And finally, the layout is the way in which content, graphics, etc., are arranged. Layout is usually formed by three or four main parts: header, footer, sidebars and main content space. The layout is one of the major factors for usability and user experience. Keeping a good balance in the layout and being consistent is crucial to a good website design. A key goal of the layout is to help users find what they seek, at a glance.

Ways to build a Website

Typically, there are three main ways to design a web (or have a website designed). Custom website design, using a CMS and using a web builder. Let’s see the differences.

Custom, hard coded, website design

A custom, hard coded website, is built using specialized tools for website designers, developers and programmers to make changes to all aspects of the website. They build its code from scratch.

This is usually the solution for big companies (though more and more are turning to WordPress). When someone hires a specialised company to develop their website, they don’t want to have anything to do with its maintenance etc. Or perhaps they have their own technologies department who will maintain, develop and upscale the site when necessary.

With hardcoded website design, the owner rarely has access to the backend (they wouldn’t know what to do with it, anyway). Rather, they leave everything in the hands of the specialists, paying a monthly fee to ensure the website is always online, request changes, domain and hosting payments, updates, etc.

Price: it depends on the level of development of your site and what the service includes. It might start around £3,000 plus monthly fees.

CMS web design

CMS stands for Content Management System. They were originally created as a blogging system, not as a website building tool. Later, WordPress was pioneer in developing into a web design software that includes a blog. The rest of CMSs followed suit.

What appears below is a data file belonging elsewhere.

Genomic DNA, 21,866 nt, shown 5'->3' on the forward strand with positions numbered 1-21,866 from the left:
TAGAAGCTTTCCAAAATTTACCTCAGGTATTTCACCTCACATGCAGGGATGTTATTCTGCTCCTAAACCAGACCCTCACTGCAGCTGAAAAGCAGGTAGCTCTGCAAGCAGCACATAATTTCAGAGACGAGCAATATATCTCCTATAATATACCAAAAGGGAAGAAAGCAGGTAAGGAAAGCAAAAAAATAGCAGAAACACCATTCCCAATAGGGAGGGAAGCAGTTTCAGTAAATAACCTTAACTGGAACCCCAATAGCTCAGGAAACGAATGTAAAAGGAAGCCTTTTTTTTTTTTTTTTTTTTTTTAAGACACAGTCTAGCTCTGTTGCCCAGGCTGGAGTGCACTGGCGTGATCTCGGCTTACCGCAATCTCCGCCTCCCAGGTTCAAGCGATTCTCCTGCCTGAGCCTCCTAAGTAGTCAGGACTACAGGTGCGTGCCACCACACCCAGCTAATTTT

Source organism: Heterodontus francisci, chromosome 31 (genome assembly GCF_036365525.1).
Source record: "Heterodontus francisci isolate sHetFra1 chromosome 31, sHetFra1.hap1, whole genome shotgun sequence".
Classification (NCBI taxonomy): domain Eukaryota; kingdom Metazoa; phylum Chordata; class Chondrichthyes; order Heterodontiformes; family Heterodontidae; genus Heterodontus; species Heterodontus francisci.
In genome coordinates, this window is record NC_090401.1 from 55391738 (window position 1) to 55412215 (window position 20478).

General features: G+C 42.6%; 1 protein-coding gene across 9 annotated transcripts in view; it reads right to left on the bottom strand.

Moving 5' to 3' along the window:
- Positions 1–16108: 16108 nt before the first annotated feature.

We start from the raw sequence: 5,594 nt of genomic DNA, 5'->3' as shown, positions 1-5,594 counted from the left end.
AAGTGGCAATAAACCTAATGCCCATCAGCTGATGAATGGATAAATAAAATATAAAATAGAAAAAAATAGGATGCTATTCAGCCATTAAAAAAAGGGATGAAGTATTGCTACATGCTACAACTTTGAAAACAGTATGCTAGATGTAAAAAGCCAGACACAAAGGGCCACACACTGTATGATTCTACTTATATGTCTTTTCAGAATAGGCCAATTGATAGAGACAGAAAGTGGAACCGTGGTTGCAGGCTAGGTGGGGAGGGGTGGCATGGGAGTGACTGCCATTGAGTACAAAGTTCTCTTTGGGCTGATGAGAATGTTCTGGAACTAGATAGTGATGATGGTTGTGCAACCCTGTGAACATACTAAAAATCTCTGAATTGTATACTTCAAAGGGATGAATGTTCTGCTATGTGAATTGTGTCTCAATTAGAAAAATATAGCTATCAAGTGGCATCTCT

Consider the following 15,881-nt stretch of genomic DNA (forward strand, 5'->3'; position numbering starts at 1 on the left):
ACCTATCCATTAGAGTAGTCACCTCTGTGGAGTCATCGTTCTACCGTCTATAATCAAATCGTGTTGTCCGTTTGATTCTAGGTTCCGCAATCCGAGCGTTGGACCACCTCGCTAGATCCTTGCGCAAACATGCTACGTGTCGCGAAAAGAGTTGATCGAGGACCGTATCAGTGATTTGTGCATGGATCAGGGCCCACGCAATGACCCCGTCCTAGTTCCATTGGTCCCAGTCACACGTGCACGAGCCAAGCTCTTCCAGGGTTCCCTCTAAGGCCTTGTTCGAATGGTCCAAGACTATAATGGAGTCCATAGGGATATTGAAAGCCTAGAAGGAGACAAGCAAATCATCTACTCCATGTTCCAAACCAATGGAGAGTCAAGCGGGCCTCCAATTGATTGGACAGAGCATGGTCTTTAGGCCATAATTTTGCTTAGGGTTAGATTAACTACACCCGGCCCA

CMSs are based on templates which have different degrees of difficulty and customisation. They have become more and more flexible to adapt to users’ different needs both visually and technically.

CMSs are easily used, managed and customised without ever having to touch the source code, which is handy for people who have no knowledge of HTML and CSS.

The most popular CMS is WordPress.org, which is self-hosted (you must purchase your domain and hosting space from the hosting service you like, then install the CMS). WordPress currently powers over 30% of all sites in the world and 60% of the CMS market share.

Other CMSs are Blogger, WordPress.com, Drupal or Joomla.

CMS management, customisation and maintenance are much easier than hard coded websites since non-technical users can make content, design and functionality edits. The backend user or manager has control over virtually every element and the website is not limited to a specific host (you can easily move your site to other hosts).

Price: CMSs are open-source and free. If you use your own domain and hosting (recommended), you must pay for them separately. Some CMSs offer free domain and hosting but your domain will include their name (mysite.wordpress.com, rather than mysite.com) and the hosting plans are usually very limited. If you want a professional website, I strongly advise you to obtain your own domain and hosting (around £60 – £100 yearly) and install the CMS of your choice.

Website Builders

Website builders are the last to enter the market of website design for non-technical users. Most work with a very easy drag-and-drop function to create your layout and content. This is its greatest strength. They are very user-friendly and intuitive. They are so easy that a child could build a website.

This advantage, however, makes one wonder: how far can a website design go when it’s so easy to build? The lack of complexity may be ok for some businesses and individuals but if you want a professional looking and functioning website, this is not the way to go.